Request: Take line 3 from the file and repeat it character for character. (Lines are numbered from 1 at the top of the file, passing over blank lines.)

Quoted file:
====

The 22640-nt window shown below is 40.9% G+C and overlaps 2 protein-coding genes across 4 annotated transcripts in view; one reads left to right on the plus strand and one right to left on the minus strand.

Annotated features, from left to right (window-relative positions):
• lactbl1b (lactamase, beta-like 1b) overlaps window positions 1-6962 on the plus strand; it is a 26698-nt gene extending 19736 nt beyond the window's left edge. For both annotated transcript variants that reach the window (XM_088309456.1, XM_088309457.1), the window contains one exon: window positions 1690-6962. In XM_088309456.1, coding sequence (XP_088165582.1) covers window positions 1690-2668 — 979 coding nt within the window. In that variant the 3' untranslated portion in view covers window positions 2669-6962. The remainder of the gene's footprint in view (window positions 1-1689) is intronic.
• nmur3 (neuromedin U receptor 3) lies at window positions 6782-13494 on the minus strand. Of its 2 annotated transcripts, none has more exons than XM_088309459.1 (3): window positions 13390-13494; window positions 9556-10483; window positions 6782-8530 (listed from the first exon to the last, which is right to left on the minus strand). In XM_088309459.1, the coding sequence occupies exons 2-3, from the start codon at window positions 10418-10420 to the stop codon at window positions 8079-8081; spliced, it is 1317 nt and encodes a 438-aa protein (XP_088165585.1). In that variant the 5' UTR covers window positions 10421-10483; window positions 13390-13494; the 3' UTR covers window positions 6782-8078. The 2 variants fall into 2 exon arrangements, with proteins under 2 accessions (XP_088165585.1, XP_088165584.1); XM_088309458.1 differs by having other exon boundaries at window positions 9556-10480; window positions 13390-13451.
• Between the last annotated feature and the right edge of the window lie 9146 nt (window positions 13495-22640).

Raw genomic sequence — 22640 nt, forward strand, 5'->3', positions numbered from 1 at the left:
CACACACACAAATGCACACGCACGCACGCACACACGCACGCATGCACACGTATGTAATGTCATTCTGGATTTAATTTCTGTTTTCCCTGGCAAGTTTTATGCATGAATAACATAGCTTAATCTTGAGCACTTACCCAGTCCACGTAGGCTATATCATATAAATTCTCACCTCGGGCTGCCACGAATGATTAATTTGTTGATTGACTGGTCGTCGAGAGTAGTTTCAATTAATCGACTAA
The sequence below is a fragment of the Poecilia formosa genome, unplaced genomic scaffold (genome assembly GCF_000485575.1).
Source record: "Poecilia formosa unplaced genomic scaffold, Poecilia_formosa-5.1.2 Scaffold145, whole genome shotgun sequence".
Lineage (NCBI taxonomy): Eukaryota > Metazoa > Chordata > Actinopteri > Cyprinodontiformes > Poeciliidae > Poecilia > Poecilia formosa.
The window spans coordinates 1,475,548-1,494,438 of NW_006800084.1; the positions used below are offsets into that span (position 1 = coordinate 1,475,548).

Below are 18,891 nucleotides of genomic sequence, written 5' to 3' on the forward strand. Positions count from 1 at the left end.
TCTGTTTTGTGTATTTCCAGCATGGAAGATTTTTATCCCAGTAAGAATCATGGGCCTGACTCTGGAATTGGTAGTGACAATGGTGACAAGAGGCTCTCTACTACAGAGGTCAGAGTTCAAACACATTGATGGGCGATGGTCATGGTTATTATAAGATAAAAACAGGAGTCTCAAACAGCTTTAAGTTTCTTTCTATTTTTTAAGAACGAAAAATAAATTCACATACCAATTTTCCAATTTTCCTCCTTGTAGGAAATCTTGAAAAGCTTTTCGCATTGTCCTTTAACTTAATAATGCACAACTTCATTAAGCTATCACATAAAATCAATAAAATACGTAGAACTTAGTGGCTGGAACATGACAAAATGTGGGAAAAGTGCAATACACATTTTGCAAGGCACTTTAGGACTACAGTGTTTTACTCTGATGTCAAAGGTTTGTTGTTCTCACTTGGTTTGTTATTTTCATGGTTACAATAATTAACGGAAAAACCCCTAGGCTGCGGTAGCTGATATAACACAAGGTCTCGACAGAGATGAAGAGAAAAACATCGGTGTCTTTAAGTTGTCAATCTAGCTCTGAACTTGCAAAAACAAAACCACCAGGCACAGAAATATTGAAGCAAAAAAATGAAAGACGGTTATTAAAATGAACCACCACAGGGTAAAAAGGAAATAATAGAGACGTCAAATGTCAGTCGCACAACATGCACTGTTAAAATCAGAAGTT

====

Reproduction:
• lactbl1b (lactamase, beta-like 1b) overlaps window positions 1-6962 on the plus strand; it is a 26698-nt gene extending 19736 nt beyond the window's left edge. For both annotated transcript variants that reach the window (XM_088309456.1, XM_088309457.1), the window contains one exon: window positions 1690-6962. In XM_088309456.1, coding sequence (XP_088165582.1) covers window positions 1690-2668 — 979 coding nt within the window. In that variant the 3' untranslated portion in view covers window positions 2669-6962. The remainder of the gene's footprint in view (window positions 1-1689) is intronic.